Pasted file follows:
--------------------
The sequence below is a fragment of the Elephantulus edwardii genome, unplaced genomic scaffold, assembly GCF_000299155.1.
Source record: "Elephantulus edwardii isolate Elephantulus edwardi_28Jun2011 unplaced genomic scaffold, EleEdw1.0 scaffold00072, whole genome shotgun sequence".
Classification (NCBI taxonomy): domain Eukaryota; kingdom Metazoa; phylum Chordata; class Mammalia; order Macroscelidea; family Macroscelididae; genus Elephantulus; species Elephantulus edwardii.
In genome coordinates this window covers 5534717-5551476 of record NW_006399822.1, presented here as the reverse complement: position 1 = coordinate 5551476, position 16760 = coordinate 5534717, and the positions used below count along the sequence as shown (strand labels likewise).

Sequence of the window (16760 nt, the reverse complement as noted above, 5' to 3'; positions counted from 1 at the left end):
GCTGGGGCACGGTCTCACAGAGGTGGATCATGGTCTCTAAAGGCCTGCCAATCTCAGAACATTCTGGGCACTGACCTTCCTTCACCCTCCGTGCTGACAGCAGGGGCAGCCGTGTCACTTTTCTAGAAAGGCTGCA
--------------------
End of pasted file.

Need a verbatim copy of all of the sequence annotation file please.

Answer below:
The sequence below is a fragment of the Elephantulus edwardii genome, unplaced genomic scaffold, assembly GCF_000299155.1.
Source record: "Elephantulus edwardii isolate Elephantulus edwardi_28Jun2011 unplaced genomic scaffold, EleEdw1.0 scaffold00072, whole genome shotgun sequence".
Classification (NCBI taxonomy): domain Eukaryota; kingdom Metazoa; phylum Chordata; class Mammalia; order Macroscelidea; family Macroscelididae; genus Elephantulus; species Elephantulus edwardii.
In genome coordinates this window covers 5534717-5551476 of record NW_006399822.1, presented here as the reverse complement: position 1 = coordinate 5551476, position 16760 = coordinate 5534717, and the positions used below count along the sequence as shown (strand labels likewise).

Sequence of the window (16760 nt, the reverse complement as noted above, 5' to 3'; positions counted from 1 at the left end):
GCTGGGGCACGGTCTCACAGAGGTGGATCATGGTCTCTAAAGGCCTGCCAATCTCAGAACATTCTGGGCACTGACCTTCCTTCACCCTCCGTGCTGACAGCAGGGGCAGCCGTGTCACTTTTCTAGAAAGGCTGCA